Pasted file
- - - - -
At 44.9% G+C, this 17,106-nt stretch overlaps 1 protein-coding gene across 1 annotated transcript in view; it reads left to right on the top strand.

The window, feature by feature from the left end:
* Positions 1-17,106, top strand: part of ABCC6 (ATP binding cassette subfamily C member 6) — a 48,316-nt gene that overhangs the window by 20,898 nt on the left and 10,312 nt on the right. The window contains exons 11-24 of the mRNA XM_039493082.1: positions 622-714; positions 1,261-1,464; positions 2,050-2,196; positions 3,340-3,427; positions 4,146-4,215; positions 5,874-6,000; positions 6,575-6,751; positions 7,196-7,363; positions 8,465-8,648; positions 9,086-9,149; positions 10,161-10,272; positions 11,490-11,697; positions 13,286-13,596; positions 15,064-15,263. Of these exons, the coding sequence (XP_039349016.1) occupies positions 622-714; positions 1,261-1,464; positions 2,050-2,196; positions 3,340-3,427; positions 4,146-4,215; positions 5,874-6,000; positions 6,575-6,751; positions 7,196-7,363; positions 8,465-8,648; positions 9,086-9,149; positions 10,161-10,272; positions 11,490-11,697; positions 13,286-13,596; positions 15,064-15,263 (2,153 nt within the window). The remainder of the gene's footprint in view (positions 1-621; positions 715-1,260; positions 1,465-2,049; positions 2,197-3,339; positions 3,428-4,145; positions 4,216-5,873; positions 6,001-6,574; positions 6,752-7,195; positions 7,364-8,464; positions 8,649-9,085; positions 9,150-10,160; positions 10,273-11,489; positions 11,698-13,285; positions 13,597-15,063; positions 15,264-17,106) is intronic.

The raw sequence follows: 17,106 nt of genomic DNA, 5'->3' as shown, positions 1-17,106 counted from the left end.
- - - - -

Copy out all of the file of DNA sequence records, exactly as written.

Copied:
At 44.9% G+C, this 17,106-nt stretch overlaps 1 protein-coding gene across 1 annotated transcript in view; it reads left to right on the top strand.

The window, feature by feature from the left end:
* Positions 1-17,106, top strand: part of ABCC6 (ATP binding cassette subfamily C member 6) — a 48,316-nt gene that overhangs the window by 20,898 nt on the left and 10,312 nt on the right. The window contains exons 11-24 of the mRNA XM_039493082.1: positions 622-714; positions 1,261-1,464; positions 2,050-2,196; positions 3,340-3,427; positions 4,146-4,215; positions 5,874-6,000; positions 6,575-6,751; positions 7,196-7,363; positions 8,465-8,648; positions 9,086-9,149; positions 10,161-10,272; positions 11,490-11,697; positions 13,286-13,596; positions 15,064-15,263. Of these exons, the coding sequence (XP_039349016.1) occupies positions 622-714; positions 1,261-1,464; positions 2,050-2,196; positions 3,340-3,427; positions 4,146-4,215; positions 5,874-6,000; positions 6,575-6,751; positions 7,196-7,363; positions 8,465-8,648; positions 9,086-9,149; positions 10,161-10,272; positions 11,490-11,697; positions 13,286-13,596; positions 15,064-15,263 (2,153 nt within the window). The remainder of the gene's footprint in view (positions 1-621; positions 715-1,260; positions 1,465-2,049; positions 2,197-3,339; positions 3,428-4,145; positions 4,216-5,873; positions 6,001-6,574; positions 6,752-7,195; positions 7,364-8,464; positions 8,649-9,085; positions 9,150-10,160; positions 10,273-11,489; positions 11,698-13,285; positions 13,597-15,063; positions 15,264-17,106) is intronic.

The raw sequence follows: 17,106 nt of genomic DNA, 5'->3' as shown, positions 1-17,106 counted from the left end.